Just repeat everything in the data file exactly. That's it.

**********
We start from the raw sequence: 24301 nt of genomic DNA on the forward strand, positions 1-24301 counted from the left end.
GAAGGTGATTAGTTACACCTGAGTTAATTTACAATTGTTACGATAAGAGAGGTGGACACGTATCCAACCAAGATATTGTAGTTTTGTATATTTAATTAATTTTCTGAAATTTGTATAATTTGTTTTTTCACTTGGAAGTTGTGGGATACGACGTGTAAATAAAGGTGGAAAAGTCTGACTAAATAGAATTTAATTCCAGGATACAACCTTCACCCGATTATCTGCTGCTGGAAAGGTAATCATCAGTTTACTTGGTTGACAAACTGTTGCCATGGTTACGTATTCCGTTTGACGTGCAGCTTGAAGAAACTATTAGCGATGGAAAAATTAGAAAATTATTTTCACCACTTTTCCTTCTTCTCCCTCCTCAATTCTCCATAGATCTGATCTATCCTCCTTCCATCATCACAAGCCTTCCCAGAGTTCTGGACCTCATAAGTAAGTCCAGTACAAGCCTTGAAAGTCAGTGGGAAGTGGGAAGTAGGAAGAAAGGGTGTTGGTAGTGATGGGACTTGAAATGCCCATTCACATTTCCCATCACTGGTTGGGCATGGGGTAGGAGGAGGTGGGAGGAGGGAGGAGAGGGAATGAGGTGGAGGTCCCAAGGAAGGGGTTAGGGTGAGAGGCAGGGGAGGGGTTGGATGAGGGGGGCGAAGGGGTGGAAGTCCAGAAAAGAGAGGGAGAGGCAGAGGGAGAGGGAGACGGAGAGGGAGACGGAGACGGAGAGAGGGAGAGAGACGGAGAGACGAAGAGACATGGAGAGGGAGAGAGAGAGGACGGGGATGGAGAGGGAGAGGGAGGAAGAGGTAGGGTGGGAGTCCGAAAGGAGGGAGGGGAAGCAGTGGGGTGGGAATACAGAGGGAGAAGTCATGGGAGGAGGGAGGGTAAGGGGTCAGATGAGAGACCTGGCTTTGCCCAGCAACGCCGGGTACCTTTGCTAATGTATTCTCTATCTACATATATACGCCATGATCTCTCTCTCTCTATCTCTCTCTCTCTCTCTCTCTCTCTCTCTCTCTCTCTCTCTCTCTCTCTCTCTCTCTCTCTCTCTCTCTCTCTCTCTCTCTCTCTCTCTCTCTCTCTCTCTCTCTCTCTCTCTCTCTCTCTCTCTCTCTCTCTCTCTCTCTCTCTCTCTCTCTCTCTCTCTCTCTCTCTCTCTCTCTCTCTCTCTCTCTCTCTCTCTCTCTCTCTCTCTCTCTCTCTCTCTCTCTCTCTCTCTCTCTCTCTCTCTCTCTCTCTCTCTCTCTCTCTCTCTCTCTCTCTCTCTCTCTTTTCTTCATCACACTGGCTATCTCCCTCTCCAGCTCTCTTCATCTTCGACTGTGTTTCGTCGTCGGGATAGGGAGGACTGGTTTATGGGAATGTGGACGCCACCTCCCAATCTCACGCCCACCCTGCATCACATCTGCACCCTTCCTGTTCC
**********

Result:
We start from the raw sequence: 24301 nt of genomic DNA on the forward strand, positions 1-24301 counted from the left end.
GAAGGTGATTAGTTACACCTGAGTTAATTTACAATTGTTACGATAAGAGAGGTGGACACGTATCCAACCAAGATATTGTAGTTTTGTATATTTAATTAATTTTCTGAAATTTGTATAATTTGTTTTTTCACTTGGAAGTTGTGGGATACGACGTGTAAATAAAGGTGGAAAAGTCTGACTAAATAGAATTTAATTCCAGGATACAACCTTCACCCGATTATCTGCTGCTGGAAAGGTAATCATCAGTTTACTTGGTTGACAAACTGTTGCCATGGTTACGTATTCCGTTTGACGTGCAGCTTGAAGAAACTATTAGCGATGGAAAAATTAGAAAATTATTTTCACCACTTTTCCTTCTTCTCCCTCCTCAATTCTCCATAGATCTGATCTATCCTCCTTCCATCATCACAAGCCTTCCCAGAGTTCTGGACCTCATAAGTAAGTCCAGTACAAGCCTTGAAAGTCAGTGGGAAGTGGGAAGTAGGAAGAAAGGGTGTTGGTAGTGATGGGACTTGAAATGCCCATTCACATTTCCCATCACTGGTTGGGCATGGGGTAGGAGGAGGTGGGAGGAGGGAGGAGAGGGAATGAGGTGGAGGTCCCAAGGAAGGGGTTAGGGTGAGAGGCAGGGGAGGGGTTGGATGAGGGGGGCGAAGGGGTGGAAGTCCAGAAAAGAGAGGGAGAGGCAGAGGGAGAGGGAGACGGAGAGGGAGACGGAGACGGAGAGAGGGAGAGAGACGGAGAGACGAAGAGACATGGAGAGGGAGAGAGAGAGGACGGGGATGGAGAGGGAGAGGGAGGAAGAGGTAGGGTGGGAGTCCGAAAGGAGGGAGGGGAAGCAGTGGGGTGGGAATACAGAGGGAGAAGTCATGGGAGGAGGGAGGGTAAGGGGTCAGATGAGAGACCTGGCTTTGCCCAGCAACGCCGGGTACCTTTGCTAATGTATTCTCTATCTACATATATACGCCATGATCTCTCTCTCTCTATCTCTCTCTCTCTCTCTCTCTCTCTCTCTCTCTCTCTCTCTCTCTCTCTCTCTCTCTCTCTCTCTCTCTCTCTCTCTCTCTCTCTCTCTCTCTCTCTCTCTCTCTCTCTCTCTCTCTCTCTCTCTCTCTCTCTCTCTCTCTCTCTCTCTCTCTCTCTCTCTCTCTCTCTCTCTCTCTCTCTCTCTCTCTCTCTCTCTCTCTCTCTCTCTCTCTCTCTCTCTCTCTCTCTCTCTCTCTCTCTCTCTCTCTCTCTCTCTCTCTCTCTCTCTCTCTCTCTCTCTCTCTTTTCTTCATCACACTGGCTATCTCCCTCTCCAGCTCTCTTCATCTTCGACTGTGTTTCGTCGTCGGGATAGGGAGGACTGGTTTATGGGAATGTGGACGCCACCTCCCAATCTCACGCCCACCCTGCATCACATCTGCACCCTTCCTGTTCC